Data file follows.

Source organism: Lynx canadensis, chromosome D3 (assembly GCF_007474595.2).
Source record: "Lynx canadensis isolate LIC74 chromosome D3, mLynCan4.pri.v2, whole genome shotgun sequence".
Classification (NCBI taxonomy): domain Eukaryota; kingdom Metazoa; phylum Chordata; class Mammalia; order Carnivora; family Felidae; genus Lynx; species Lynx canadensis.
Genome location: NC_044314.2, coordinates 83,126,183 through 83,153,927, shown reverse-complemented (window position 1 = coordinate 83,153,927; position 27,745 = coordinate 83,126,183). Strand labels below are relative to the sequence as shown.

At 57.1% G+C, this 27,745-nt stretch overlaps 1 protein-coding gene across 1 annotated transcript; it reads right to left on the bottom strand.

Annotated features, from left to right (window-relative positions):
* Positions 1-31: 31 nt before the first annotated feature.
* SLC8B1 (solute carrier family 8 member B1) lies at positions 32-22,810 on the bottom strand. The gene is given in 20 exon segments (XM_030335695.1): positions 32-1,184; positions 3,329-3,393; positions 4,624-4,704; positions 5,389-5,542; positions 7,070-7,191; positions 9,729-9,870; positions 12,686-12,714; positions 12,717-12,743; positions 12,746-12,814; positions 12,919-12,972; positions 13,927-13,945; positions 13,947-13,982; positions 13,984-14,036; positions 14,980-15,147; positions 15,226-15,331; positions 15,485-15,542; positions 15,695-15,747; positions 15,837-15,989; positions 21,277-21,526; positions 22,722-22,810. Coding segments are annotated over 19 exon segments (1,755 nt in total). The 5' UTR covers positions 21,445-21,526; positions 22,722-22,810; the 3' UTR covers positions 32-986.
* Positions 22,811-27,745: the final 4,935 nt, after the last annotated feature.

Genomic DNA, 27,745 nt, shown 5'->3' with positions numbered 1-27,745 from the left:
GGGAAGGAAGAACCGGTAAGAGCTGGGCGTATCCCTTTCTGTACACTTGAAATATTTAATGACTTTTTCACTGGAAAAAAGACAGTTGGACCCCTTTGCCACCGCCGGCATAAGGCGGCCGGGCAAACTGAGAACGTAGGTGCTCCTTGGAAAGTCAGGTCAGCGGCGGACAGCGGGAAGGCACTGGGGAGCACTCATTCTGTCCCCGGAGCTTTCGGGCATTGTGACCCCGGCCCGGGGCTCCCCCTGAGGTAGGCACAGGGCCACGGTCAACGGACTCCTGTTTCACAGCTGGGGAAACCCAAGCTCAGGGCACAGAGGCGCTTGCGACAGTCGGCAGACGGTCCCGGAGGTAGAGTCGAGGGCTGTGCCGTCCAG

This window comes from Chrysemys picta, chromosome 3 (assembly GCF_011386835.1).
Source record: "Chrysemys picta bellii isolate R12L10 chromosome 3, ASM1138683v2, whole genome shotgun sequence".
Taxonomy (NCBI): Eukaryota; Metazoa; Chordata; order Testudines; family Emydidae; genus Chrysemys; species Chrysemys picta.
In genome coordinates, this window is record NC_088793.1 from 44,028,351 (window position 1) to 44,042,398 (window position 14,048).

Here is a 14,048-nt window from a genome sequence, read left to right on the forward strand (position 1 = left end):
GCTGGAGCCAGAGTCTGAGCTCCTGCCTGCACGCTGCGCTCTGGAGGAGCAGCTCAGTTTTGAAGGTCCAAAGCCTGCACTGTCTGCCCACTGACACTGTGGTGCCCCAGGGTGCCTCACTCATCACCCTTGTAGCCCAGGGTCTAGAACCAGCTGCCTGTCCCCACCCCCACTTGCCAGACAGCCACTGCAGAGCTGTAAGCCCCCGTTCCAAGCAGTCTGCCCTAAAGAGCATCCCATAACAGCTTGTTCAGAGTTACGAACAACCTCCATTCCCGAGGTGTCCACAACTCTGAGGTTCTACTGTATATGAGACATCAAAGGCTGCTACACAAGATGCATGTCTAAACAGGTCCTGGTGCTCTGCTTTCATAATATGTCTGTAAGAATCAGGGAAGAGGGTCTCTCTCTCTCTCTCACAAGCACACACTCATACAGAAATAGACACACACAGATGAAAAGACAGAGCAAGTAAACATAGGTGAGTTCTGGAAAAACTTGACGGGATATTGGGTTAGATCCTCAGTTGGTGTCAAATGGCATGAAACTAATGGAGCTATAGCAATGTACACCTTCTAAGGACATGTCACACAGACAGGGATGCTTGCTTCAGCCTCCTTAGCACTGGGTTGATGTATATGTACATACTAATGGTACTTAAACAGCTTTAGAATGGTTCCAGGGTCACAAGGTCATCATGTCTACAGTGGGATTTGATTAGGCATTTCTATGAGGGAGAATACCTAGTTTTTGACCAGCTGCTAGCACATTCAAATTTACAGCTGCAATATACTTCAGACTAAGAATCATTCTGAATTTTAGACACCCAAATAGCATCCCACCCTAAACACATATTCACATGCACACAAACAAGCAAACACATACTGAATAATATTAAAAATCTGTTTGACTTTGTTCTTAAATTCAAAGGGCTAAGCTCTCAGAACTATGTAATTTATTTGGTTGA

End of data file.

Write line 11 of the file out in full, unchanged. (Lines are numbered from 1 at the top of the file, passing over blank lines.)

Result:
GGGAAGGAAGAACCGGTAAGAGCTGGGCGTATCCCTTTCTGTACACTTGAAATATTTAATGACTTTTTCACTGGAAAAAAGACAGTTGGACCCCTTTGCCACCGCCGGCATAAGGCGGCCGGGCAAACTGAGAACGTAGGTGCTCCTTGGAAAGTCAGGTCAGCGGCGGACAGCGGGAAGGCACTGGGGAGCACTCATTCTGTCCCCGGAGCTTTCGGGCATTGTGACCCCGGCCCGGGGCTCCCCCTGAGGTAGGCACAGGGCCACGGTCAACGGACTCCTGTTTCACAGCTGGGGAAACCCAAGCTCAGGGCACAGAGGCGCTTGCGACAGTCGGCAGACGGTCCCGGAGGTAGAGTCGAGGGCTGTGCCGTCCAG